this contest the essential objective of the German nation
will be fought for. Only then will it be possible to put an end
to the eternal Franco-German conflict which has hitherto
proved so sterile.
Of course it is here presumed that Germany sees in the sup-
pression of France nothing more than a means which will
make it possible for our people finally to expand in another
quarter. Today there are eighty million Germans in Europe.
And our foreign policy will be recognized as rightly conducted
only when, after barely a hundred years, there will be 250
million Germans living on this Continent, not packed to-
gether as the coolies in the factories of another Continent
but as tillers of the soil and workers whose labour will be a

mutual assurance for their existence.” Mein Kampf, taken in conjunction with the facts of Nazi Germany's subsequent behavior towards other countries, shows that from the very first moment that they attained power, and indeed long before that time, Hitler and his confederates were engaged in planning and fomenting aggressive war.

Events have proved that Mein Kampf was no mere literary exercise to be treated with easy indifference, as unfortunately it was treated for so long. It was the expression of a fanatical faith in force and fraud as the means to Nazi dominance in Europe, if not in the whole world. In accepting and propagating the jungle philosophy of Mein Kampf, the Nazi conspirators deliberately set about to push civilization over the precipice of war.

7. TREATY VIOLATIONS It might be thought, from the melancholy story of broken treaties and violated assurances, that Hitler and the Nazi Government did not even profess that it is necessary or desirable to keep the pledged word. Outwardly, however, the professions were very different. With regard to treaties, on the 18 October

1933, Hitler said, “Whatever we have signed we will fulfill to the the best of our ability."

The reservation is significant—“Whatever we have signed."

But, on 21 May 1935, Hitler said, “The German Government will scrupulously maintain every treaty voluntarily signed, even though it was concluded before their accession to power and office.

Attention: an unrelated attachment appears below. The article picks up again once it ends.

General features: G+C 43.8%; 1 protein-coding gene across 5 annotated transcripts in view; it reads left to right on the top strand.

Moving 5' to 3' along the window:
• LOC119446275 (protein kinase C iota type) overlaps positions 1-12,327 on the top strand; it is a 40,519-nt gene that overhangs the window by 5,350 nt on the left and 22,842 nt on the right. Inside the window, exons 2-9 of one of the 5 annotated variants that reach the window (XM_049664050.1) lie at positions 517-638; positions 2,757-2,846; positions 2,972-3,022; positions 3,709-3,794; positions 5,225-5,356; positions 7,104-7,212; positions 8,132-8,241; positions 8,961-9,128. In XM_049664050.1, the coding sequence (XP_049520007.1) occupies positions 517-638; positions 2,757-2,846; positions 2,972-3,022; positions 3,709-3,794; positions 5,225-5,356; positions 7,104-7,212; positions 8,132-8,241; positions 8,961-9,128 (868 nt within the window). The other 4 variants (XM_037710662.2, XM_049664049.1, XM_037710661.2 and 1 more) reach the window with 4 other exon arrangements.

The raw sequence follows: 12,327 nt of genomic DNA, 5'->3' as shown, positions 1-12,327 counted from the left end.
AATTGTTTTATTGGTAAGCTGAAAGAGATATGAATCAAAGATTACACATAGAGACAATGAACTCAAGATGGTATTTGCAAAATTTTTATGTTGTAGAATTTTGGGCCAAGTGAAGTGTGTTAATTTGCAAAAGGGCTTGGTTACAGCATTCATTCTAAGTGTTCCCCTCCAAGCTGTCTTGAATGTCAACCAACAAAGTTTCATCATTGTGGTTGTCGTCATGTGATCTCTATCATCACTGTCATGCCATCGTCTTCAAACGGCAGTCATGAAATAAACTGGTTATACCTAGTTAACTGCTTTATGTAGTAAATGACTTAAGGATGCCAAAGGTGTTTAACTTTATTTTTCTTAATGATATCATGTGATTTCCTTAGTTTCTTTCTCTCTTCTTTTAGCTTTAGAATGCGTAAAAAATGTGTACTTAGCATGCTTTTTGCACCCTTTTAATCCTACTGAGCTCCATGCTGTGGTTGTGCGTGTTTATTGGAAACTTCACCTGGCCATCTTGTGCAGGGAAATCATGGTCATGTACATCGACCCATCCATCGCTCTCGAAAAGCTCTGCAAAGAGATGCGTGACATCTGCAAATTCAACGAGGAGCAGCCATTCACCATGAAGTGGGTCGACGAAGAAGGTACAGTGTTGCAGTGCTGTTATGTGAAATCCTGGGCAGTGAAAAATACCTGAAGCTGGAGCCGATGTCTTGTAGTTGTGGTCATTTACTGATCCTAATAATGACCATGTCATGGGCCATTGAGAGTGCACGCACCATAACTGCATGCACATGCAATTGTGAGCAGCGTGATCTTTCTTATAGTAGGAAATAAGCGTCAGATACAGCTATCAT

On assurances Hitler was even more emphatic. In the same speech, the Reichstag Speech of 21 May 1935, Hitler accepted assurances as being of equal obligation, and the world at that time could not know that that meant of no obligation at all. What he actually said was,

"And when I now hear from the lips of a British statesman that such assurances are nothing and that the only proof of sincerity is the signature appended to collective pacts, I must ask Mr. Eden to be good enough to remember that it is a question of assurance in any case.

It is sometimes much easier to sign treaties with the mental reservations that one will consider one's attitude at the decisive hour than to declare before an entire nation and with full opportunity one's adherence to a policy which serves the course of peace be

cause it rejects anything which leads to war." And then he proceeded with the illustration of his assurance to France.

In this connection the position of a treaty in German law should not be forgotten. The appearance of a treaty in the Reichsgesetzblatt makes it part of the statute law of Germany, so that a breach thereof is also a violation of German domestic law.

(This section deals with fifteen only of the treaties which Hitler and the Nazis broke. The remainder of the 69 treaties which the German Reich violated between 1933 and 1941 are dealt with in other sections of this chapter.)

A. Convention for the Pacific Settlement of International Disputes, signed at the Hague on the 29th of July, 1899.

The Hague Conventions are of course only the first gropings towards the rejection of the inevitability of war. They do not render the making of aggressive war a crime, but their milder terms were as readily broken as more severe agreements.

On 29 July, 1899, Germany, Greece, Serbia, and 25 other nations signed a convention (TC-1). Germany ratified the convention on 4 September 1900, Serbia on the 11 May 1901, Greece on the 4 April 1901.